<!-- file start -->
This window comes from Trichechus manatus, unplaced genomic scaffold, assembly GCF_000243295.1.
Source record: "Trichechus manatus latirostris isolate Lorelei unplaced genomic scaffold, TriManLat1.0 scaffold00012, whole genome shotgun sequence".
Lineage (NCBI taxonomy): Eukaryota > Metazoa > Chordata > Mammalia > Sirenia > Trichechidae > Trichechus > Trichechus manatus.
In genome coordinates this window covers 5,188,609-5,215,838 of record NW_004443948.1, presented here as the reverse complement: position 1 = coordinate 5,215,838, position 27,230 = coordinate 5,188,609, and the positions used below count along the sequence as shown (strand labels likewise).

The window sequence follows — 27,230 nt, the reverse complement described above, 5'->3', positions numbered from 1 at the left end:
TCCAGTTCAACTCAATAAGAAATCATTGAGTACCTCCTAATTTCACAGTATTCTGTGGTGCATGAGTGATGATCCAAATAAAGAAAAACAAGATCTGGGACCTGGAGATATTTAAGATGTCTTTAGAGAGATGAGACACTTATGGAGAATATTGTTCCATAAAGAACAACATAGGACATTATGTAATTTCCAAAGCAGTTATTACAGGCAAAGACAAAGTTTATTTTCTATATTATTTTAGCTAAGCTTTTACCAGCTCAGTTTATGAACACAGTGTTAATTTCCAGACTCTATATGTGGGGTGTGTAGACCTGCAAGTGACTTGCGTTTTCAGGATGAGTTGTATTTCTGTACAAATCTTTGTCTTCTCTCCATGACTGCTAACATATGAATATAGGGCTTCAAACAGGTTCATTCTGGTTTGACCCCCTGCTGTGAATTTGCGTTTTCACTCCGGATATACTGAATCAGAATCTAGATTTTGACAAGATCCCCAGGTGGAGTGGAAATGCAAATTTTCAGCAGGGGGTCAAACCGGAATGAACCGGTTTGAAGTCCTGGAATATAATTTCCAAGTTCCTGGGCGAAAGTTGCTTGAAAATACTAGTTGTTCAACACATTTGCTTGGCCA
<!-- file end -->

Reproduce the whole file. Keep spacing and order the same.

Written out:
This window comes from Trichechus manatus, unplaced genomic scaffold, assembly GCF_000243295.1.
Source record: "Trichechus manatus latirostris isolate Lorelei unplaced genomic scaffold, TriManLat1.0 scaffold00012, whole genome shotgun sequence".
Lineage (NCBI taxonomy): Eukaryota > Metazoa > Chordata > Mammalia > Sirenia > Trichechidae > Trichechus > Trichechus manatus.
In genome coordinates this window covers 5,188,609-5,215,838 of record NW_004443948.1, presented here as the reverse complement: position 1 = coordinate 5,215,838, position 27,230 = coordinate 5,188,609, and the positions used below count along the sequence as shown (strand labels likewise).

The window sequence follows — 27,230 nt, the reverse complement described above, 5'->3', positions numbered from 1 at the left end:
TCCAGTTCAACTCAATAAGAAATCATTGAGTACCTCCTAATTTCACAGTATTCTGTGGTGCATGAGTGATGATCCAAATAAAGAAAAACAAGATCTGGGACCTGGAGATATTTAAGATGTCTTTAGAGAGATGAGACACTTATGGAGAATATTGTTCCATAAAGAACAACATAGGACATTATGTAATTTCCAAAGCAGTTATTACAGGCAAAGACAAAGTTTATTTTCTATATTATTTTAGCTAAGCTTTTACCAGCTCAGTTTATGAACACAGTGTTAATTTCCAGACTCTATATGTGGGGTGTGTAGACCTGCAAGTGACTTGCGTTTTCAGGATGAGTTGTATTTCTGTACAAATCTTTGTCTTCTCTCCATGACTGCTAACATATGAATATAGGGCTTCAAACAGGTTCATTCTGGTTTGACCCCCTGCTGTGAATTTGCGTTTTCACTCCGGATATACTGAATCAGAATCTAGATTTTGACAAGATCCCCAGGTGGAGTGGAAATGCAAATTTTCAGCAGGGGGTCAAACCGGAATGAACCGGTTTGAAGTCCTGGAATATAATTTCCAAGTTCCTGGGCGAAAGTTGCTTGAAAATACTAGTTGTTCAACACATTTGCTTGGCCA